Profit maximisation versus purpose driven business
Banga: “If you want to run a company in today’s environment, you can’t be alone out there. It is in your own enlightened self interest to do business in a way that gives it respect and belonging in the community. If a CEO stands up and says all I care about is profit, then that company is probably not the most innovative, not the one customers and employees most care about. You need a purpose for your company. Innovation and creativity has always been there, it’s not new. Walmart founder Sam Walton’s purpose was to give products to people cheaper and by so doing, give them a better life…But yes, you cannot do good if you cannot do well ( make profits). The average life of the public company’s CEO today in the US is 4.7 years. If you’re looking only at profit maximisation, you’re not going to stick around too long”
"There isn’t enough philanthropic money in the world to solve the world’s problems. The Mastercard foundation is the second largest foundation in the world after the Bill and Melinda Gates foundation but you can put all these foundations together and still not have enough money to solve the world’s problems."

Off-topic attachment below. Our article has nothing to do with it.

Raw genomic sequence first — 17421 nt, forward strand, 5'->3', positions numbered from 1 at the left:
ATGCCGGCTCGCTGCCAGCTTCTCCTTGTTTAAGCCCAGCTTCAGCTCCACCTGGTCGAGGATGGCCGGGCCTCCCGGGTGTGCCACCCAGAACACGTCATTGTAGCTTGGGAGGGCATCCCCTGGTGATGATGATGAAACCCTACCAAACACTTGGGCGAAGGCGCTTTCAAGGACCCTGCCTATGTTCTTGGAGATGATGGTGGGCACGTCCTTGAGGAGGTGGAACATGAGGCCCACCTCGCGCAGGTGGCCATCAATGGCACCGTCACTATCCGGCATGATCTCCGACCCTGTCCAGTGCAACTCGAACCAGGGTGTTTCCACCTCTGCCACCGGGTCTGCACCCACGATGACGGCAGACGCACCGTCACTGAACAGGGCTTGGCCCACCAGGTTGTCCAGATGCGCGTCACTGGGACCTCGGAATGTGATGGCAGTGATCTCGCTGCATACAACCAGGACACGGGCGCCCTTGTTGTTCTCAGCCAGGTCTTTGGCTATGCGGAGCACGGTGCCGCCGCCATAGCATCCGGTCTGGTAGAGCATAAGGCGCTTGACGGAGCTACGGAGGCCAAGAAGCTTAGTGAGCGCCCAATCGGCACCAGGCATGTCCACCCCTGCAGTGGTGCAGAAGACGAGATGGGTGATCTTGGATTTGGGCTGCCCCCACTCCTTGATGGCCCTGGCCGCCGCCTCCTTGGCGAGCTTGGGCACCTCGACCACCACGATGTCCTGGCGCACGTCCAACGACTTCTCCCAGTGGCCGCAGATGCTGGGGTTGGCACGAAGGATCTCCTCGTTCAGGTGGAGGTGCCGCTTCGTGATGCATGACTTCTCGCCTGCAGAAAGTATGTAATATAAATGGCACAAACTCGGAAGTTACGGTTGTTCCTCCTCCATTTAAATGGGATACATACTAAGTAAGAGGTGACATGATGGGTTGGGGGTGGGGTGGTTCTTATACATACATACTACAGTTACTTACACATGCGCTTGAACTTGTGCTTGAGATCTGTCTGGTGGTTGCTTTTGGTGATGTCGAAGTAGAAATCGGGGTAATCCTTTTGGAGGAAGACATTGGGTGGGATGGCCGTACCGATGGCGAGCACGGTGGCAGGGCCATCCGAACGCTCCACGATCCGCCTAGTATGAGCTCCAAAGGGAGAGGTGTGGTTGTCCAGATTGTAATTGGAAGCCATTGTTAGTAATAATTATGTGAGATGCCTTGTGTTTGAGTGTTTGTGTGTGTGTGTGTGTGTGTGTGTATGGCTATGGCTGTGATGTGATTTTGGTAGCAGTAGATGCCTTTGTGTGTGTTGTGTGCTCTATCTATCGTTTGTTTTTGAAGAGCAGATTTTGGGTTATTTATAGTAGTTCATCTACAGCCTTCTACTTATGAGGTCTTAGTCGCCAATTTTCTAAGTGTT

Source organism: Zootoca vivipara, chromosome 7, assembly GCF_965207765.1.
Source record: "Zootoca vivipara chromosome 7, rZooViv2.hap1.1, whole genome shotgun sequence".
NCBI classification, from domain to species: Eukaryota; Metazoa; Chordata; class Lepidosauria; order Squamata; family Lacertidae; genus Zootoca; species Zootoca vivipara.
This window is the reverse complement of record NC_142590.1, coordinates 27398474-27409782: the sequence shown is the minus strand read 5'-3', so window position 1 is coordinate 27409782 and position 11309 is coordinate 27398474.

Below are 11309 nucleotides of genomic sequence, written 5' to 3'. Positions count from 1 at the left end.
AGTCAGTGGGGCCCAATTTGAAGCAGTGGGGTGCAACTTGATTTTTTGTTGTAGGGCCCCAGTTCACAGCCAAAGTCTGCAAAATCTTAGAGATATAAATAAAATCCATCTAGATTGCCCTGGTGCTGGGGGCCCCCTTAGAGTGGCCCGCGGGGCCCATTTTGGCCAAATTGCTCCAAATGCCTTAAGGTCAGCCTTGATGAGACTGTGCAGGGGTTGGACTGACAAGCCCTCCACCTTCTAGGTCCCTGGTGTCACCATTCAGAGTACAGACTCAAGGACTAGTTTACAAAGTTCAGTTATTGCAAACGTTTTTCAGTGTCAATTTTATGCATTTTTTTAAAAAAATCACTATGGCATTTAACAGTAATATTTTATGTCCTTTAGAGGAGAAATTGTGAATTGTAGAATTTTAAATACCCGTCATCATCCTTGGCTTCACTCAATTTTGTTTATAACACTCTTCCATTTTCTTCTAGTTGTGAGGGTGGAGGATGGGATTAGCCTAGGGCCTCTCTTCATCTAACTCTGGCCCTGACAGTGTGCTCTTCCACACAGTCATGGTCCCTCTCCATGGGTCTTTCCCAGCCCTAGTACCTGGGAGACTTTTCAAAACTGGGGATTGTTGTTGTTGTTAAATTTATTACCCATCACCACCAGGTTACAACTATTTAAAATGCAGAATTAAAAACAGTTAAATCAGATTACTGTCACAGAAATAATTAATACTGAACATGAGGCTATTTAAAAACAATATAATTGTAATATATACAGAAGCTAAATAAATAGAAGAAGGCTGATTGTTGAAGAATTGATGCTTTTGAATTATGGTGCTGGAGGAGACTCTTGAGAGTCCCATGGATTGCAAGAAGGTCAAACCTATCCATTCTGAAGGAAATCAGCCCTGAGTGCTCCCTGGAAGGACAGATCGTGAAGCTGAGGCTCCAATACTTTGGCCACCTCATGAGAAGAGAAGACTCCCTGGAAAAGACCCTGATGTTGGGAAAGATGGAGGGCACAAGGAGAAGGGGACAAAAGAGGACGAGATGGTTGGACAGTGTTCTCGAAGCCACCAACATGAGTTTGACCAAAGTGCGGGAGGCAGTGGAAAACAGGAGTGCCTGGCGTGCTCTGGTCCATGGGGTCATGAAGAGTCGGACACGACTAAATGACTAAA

"As multinationals, we must understand we are in any country at the pleasure of that country. They want you because you bring something of value to their people and if you don’t, why would they want you there. There’s a value propostion for every stakeholder and not just consumers."
On the role of automation in business
Banga: "Even though our name is Mastercard, we don’t sell any card. We are not a B2C company, we are B2B principally. Banks sell cards, Merchants sell cards, we don’t, we just provide the technology. The issue really is that in all of this, trying to make a call on what the consumer will want in the future is not my job, that’s for the B2C company to do. My job is to facilitate their job of reaching the consumer in different ways. So my approach is don’t take winners and losers and instead find commonalities in technology that can be easily adapted which today with open APIs has become far easier. Our entire company is built on this model. You can go onto a website right now called developer.mastercard.com, and you’ll find 50 of our services. If you choose one of those, you will get a crytogram code and within 5 minutes, you are ready to go. That’s how easy it’s become today."
This text will be updated with additional quotes.